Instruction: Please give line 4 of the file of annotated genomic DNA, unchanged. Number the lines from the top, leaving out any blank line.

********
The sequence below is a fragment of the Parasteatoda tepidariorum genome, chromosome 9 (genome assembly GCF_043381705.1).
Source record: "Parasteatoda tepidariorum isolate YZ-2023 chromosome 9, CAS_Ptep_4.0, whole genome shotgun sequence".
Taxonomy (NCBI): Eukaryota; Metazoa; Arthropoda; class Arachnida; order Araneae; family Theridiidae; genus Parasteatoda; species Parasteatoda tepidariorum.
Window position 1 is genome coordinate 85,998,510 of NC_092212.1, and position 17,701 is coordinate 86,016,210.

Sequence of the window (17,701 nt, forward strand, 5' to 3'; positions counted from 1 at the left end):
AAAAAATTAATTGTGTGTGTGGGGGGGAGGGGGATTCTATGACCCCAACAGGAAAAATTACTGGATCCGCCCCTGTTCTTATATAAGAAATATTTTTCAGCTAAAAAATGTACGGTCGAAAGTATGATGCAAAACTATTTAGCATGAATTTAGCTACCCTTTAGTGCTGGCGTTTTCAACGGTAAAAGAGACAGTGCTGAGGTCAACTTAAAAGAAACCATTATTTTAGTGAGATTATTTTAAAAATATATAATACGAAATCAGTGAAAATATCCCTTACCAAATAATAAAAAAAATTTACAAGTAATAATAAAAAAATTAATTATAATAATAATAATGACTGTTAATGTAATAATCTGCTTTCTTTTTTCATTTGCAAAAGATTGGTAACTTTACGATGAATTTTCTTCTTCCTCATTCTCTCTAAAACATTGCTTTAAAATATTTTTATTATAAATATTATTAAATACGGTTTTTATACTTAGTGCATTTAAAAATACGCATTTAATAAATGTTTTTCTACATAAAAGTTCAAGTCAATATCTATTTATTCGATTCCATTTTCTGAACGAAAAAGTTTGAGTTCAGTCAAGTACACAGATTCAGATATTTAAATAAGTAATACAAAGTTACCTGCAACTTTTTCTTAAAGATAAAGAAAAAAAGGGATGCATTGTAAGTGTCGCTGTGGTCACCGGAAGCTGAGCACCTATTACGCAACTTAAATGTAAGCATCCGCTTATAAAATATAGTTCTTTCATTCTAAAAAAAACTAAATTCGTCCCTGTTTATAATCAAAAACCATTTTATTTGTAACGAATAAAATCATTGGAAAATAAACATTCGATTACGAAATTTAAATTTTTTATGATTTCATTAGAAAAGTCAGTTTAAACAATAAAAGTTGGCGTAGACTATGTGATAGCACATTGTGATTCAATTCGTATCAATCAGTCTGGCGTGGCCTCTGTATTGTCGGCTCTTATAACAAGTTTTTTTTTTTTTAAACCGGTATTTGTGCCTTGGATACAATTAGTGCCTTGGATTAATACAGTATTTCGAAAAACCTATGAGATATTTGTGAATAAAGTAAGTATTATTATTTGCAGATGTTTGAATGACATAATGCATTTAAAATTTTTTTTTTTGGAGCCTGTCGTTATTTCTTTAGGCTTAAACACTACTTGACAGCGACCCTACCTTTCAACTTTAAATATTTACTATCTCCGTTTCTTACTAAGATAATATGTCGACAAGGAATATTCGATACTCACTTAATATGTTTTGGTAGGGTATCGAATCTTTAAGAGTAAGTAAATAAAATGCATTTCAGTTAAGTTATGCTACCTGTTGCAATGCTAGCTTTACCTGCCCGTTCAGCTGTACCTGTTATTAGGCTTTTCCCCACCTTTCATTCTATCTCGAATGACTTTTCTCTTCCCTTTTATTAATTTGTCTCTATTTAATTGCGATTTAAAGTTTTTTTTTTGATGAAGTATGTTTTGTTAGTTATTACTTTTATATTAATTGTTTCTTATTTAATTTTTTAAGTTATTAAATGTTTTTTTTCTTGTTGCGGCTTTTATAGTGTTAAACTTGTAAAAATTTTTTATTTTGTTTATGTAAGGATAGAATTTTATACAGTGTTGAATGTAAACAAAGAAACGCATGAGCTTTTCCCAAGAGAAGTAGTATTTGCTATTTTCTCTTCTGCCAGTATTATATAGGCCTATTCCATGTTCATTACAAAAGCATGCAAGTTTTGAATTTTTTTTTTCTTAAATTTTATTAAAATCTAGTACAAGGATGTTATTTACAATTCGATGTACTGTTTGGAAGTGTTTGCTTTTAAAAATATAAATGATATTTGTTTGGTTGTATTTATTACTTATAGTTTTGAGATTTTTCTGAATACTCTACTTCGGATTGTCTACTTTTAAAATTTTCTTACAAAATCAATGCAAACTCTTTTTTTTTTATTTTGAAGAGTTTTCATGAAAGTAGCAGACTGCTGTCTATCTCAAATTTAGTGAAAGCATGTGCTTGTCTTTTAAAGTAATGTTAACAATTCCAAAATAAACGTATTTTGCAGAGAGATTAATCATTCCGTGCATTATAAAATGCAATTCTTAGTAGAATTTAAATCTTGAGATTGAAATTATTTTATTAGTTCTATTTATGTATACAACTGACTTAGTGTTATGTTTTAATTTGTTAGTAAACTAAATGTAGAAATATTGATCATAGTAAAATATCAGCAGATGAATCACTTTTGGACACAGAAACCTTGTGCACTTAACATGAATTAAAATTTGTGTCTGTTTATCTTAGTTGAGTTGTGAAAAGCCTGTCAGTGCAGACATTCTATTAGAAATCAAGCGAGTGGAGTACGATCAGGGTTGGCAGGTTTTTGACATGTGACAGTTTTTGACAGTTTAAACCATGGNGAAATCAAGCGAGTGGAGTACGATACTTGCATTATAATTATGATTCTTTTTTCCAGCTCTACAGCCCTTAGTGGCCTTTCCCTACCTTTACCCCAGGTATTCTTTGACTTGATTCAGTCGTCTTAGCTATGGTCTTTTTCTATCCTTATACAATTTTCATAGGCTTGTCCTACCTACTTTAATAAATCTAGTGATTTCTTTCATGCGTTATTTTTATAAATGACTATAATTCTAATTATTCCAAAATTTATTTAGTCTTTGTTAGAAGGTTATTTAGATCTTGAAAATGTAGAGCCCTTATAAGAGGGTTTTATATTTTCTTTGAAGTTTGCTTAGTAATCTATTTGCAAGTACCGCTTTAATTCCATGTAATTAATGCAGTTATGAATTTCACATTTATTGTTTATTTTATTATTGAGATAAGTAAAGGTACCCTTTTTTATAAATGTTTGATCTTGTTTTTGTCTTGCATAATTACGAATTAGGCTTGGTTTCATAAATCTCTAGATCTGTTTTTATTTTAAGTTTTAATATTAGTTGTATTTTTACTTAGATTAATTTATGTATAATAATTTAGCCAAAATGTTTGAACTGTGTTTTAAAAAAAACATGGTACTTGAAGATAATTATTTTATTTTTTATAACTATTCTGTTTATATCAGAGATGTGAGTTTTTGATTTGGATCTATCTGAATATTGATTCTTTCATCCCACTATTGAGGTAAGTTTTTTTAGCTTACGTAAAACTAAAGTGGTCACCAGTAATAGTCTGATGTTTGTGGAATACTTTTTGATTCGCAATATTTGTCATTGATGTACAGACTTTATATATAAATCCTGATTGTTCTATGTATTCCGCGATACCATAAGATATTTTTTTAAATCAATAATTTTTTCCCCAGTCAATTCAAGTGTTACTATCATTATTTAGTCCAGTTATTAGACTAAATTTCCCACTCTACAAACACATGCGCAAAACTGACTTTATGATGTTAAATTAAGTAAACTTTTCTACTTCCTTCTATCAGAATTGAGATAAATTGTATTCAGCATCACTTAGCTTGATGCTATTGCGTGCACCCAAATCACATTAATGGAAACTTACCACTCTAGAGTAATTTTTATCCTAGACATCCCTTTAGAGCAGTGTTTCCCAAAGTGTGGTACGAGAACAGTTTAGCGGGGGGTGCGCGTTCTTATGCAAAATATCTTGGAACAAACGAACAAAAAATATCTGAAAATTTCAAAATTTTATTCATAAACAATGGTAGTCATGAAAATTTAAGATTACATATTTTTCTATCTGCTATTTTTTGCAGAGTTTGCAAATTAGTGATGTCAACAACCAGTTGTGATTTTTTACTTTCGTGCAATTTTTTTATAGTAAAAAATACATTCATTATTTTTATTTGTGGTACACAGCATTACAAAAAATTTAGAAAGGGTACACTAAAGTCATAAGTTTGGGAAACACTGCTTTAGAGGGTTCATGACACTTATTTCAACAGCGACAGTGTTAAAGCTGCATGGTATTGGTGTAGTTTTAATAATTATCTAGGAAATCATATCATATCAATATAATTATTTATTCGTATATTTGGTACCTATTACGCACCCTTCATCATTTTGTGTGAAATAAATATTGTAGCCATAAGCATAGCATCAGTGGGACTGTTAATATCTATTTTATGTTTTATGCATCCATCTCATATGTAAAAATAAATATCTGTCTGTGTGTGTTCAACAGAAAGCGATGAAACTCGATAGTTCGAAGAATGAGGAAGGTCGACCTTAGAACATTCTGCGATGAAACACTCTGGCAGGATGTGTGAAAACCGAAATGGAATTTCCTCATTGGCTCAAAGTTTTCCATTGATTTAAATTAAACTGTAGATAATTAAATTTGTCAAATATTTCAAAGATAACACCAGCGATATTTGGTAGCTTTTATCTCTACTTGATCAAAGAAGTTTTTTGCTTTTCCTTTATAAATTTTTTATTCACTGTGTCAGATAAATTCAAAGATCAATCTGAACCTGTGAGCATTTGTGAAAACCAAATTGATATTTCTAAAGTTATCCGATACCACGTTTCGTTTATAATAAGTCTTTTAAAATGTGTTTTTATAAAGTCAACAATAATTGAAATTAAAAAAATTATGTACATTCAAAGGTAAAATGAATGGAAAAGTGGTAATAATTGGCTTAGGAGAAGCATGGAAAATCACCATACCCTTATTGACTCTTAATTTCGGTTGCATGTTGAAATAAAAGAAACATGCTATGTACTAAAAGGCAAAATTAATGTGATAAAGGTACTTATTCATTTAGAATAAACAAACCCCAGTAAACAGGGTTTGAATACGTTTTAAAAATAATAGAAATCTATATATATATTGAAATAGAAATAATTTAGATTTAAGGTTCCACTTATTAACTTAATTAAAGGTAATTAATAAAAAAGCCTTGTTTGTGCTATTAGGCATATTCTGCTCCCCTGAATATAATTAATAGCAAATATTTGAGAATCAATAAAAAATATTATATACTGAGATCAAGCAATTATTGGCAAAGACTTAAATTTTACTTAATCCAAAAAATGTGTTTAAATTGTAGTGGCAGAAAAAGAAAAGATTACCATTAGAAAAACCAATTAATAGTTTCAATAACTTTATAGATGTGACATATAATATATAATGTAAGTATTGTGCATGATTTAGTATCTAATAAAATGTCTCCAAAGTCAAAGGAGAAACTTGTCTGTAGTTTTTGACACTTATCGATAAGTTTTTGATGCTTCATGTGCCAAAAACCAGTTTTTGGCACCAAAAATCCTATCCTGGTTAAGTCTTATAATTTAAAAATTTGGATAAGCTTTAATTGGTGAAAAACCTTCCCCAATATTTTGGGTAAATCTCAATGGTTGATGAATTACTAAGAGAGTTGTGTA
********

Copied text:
Window position 1 is genome coordinate 85,998,510 of NC_092212.1, and position 17,701 is coordinate 86,016,210.